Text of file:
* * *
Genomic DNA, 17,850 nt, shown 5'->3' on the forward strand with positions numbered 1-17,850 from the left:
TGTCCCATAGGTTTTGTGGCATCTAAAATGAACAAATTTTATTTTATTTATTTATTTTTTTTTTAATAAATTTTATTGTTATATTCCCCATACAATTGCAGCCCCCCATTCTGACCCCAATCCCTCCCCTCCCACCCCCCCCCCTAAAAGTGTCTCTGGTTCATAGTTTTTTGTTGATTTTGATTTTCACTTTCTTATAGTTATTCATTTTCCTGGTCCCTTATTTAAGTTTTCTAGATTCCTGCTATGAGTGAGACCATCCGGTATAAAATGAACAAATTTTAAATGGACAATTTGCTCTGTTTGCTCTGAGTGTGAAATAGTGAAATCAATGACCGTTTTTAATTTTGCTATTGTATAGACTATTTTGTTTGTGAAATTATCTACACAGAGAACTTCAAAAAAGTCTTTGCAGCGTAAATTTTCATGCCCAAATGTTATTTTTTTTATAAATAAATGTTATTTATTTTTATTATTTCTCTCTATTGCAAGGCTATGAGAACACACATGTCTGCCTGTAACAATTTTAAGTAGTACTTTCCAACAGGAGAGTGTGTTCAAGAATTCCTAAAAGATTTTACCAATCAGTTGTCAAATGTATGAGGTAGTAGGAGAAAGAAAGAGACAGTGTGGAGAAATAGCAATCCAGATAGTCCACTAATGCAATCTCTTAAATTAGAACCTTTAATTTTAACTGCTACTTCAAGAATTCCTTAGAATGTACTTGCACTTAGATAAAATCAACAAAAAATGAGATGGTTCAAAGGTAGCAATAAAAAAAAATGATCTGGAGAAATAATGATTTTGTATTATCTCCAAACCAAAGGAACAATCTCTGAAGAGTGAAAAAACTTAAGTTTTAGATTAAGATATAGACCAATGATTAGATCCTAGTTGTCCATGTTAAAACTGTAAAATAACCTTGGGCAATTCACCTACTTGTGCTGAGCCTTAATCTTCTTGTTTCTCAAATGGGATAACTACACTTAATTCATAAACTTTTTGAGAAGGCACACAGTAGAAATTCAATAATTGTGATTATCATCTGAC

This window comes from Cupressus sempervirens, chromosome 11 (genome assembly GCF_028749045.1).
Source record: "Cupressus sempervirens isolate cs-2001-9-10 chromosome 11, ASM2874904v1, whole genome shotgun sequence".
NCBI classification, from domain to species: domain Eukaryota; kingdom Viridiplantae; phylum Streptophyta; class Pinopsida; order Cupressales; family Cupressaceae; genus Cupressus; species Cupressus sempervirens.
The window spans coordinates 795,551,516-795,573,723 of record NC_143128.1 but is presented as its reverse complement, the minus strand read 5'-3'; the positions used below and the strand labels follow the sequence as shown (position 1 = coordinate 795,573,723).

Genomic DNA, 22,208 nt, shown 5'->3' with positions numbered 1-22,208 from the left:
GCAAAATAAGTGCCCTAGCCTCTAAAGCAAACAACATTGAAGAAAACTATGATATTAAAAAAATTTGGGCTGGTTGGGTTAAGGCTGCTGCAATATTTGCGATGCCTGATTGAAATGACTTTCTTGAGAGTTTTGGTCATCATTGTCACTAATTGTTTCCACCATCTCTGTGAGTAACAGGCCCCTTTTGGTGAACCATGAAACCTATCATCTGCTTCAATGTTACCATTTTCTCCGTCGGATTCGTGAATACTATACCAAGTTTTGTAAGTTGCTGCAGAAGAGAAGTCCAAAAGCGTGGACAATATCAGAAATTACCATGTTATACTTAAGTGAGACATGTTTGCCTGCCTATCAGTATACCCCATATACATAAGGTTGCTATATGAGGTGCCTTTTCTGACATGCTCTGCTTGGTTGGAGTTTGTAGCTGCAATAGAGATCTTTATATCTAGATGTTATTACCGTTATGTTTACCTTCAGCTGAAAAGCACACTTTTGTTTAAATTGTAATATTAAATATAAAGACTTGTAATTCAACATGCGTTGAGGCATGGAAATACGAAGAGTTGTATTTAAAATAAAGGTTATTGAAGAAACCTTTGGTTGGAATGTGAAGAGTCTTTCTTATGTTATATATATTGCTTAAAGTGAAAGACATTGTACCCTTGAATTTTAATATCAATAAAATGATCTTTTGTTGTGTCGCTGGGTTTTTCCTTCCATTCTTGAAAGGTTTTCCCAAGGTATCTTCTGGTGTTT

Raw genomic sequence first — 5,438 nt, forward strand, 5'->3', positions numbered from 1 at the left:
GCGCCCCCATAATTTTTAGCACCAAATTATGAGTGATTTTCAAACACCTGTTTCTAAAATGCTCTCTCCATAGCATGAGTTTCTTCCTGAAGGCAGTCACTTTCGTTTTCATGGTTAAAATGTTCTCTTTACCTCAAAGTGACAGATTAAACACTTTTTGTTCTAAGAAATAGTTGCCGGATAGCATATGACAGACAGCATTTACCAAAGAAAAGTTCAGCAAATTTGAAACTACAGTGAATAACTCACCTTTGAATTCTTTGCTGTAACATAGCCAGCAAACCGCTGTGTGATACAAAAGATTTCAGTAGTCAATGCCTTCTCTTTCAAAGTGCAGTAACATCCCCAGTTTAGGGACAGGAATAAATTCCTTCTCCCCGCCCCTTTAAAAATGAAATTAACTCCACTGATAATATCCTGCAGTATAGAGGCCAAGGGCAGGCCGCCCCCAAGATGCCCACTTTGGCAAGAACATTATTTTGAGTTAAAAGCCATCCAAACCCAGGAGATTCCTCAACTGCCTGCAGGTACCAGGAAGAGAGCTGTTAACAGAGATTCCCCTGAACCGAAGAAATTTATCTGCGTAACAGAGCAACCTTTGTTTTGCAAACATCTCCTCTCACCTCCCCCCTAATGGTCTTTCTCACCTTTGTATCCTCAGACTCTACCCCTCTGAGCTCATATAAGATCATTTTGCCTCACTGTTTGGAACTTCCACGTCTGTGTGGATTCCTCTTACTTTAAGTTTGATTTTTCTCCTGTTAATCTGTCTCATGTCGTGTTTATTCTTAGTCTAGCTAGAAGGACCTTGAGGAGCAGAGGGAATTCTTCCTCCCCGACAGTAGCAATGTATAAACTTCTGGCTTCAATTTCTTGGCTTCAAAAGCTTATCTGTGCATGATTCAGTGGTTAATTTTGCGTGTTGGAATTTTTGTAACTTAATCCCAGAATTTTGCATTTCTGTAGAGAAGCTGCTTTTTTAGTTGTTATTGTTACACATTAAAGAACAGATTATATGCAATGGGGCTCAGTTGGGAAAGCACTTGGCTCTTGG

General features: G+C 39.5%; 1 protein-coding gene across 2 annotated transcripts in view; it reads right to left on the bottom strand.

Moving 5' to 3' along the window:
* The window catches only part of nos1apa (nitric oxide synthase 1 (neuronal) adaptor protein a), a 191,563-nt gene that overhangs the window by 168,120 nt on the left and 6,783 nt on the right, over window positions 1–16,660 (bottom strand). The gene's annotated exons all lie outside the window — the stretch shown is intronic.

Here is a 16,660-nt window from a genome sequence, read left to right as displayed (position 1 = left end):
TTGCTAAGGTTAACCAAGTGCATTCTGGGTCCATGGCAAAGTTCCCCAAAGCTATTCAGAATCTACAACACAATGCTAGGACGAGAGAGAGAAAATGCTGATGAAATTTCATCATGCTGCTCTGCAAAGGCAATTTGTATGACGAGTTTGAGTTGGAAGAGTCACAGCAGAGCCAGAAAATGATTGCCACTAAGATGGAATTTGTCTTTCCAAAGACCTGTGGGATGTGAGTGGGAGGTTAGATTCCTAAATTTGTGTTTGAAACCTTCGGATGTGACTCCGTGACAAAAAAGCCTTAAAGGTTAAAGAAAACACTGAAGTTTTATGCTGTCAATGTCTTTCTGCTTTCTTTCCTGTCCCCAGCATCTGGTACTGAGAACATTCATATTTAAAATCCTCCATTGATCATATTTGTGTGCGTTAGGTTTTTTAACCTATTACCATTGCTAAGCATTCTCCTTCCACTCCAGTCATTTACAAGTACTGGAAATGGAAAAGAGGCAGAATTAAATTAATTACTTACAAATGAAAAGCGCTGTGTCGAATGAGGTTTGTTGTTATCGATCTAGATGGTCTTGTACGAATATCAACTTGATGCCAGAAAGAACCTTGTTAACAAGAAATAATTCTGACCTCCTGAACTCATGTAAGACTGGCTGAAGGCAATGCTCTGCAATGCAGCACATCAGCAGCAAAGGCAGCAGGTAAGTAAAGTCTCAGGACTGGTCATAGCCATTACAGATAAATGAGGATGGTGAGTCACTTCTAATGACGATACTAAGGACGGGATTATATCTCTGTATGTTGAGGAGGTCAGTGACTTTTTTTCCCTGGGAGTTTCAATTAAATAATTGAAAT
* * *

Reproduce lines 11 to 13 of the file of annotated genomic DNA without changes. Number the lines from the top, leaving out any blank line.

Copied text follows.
General features: G+C 39.5%; 1 protein-coding gene across 2 annotated transcripts in view; it reads right to left on the bottom strand.

Moving 5' to 3' along the window:
* The window catches only part of nos1apa (nitric oxide synthase 1 (neuronal) adaptor protein a), a 191,563-nt gene that overhangs the window by 168,120 nt on the left and 6,783 nt on the right, over window positions 1–16,660 (bottom strand). The gene's annotated exons all lie outside the window — the stretch shown is intronic.